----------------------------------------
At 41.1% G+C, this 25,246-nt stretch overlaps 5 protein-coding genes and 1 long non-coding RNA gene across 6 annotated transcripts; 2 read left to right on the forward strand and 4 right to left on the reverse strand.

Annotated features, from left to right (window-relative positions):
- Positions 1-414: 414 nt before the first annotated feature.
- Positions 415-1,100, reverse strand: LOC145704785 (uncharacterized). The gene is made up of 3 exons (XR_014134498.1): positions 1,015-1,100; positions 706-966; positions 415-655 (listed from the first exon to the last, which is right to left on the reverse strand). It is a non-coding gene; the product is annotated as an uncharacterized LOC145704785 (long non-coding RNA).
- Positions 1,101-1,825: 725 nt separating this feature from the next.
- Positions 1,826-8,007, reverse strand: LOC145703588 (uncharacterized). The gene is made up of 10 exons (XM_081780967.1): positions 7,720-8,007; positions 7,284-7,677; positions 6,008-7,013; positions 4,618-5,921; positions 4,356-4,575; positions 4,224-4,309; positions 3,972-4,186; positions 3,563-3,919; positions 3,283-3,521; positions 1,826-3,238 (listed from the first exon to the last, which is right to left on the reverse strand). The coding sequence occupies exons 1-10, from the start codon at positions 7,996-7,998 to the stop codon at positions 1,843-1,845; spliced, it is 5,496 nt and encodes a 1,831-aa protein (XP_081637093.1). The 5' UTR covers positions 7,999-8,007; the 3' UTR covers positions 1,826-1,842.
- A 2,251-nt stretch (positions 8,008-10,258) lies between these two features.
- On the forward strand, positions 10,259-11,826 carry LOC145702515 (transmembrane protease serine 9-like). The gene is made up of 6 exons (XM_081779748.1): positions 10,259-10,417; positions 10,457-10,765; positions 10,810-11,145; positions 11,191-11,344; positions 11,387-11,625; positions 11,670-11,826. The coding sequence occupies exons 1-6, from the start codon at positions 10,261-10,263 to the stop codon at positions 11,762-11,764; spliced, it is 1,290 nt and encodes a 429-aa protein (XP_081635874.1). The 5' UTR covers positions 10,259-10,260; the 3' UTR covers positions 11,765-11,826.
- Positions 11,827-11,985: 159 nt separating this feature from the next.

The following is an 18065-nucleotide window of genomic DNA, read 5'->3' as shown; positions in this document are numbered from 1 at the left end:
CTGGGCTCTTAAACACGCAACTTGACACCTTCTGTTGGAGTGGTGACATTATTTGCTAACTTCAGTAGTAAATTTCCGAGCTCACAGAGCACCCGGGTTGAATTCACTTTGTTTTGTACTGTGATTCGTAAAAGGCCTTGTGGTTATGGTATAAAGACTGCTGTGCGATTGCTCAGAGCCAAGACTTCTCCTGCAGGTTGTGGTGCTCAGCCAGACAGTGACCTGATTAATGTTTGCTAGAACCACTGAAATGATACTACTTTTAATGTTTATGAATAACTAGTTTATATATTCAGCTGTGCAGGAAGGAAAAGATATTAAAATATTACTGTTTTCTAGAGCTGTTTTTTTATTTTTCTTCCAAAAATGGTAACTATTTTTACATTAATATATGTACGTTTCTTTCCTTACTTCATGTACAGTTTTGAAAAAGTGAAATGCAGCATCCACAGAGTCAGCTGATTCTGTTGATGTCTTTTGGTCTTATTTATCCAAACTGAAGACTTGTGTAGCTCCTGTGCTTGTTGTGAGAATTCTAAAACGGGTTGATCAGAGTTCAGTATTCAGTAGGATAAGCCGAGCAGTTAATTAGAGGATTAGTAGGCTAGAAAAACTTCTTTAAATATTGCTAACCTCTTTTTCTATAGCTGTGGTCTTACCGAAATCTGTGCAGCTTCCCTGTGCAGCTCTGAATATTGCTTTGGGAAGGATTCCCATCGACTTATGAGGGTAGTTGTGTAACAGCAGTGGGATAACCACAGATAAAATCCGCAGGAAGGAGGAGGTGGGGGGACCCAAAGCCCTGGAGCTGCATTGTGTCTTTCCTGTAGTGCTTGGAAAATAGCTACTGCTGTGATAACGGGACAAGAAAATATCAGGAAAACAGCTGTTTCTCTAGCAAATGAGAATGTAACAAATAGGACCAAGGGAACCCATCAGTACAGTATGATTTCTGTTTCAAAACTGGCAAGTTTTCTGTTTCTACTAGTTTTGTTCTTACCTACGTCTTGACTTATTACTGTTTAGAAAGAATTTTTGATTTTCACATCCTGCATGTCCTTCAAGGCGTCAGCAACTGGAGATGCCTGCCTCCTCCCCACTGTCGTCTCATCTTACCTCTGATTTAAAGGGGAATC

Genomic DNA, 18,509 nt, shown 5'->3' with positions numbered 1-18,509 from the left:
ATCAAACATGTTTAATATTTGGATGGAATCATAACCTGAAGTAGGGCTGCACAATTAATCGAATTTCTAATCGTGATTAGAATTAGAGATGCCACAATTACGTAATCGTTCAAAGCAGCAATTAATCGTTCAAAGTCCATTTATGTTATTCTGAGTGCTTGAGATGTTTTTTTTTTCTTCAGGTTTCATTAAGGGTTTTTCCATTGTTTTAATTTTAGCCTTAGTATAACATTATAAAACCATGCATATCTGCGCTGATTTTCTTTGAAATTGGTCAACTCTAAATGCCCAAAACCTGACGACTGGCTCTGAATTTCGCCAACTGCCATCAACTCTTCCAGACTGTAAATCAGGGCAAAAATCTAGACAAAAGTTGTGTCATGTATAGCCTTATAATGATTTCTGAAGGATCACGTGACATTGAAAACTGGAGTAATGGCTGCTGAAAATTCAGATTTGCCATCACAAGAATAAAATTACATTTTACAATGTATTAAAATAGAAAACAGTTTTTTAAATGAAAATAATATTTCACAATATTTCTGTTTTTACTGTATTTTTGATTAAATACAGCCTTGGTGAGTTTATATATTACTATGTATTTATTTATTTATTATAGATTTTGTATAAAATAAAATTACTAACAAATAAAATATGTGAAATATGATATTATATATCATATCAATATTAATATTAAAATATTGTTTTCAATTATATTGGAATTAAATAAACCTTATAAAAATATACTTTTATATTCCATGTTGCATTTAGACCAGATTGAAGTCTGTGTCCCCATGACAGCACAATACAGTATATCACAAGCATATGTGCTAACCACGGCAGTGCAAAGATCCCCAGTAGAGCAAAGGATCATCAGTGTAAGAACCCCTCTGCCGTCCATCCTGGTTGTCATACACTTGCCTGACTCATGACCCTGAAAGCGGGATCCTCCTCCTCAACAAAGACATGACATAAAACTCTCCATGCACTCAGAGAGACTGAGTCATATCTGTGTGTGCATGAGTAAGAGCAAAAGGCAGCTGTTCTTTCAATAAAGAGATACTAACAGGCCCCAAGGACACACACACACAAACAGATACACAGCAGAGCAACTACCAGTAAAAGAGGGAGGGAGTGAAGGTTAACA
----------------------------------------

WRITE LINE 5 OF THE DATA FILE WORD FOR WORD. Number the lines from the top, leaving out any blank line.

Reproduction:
- Positions 1,101-1,825: 725 nt separating this feature from the next.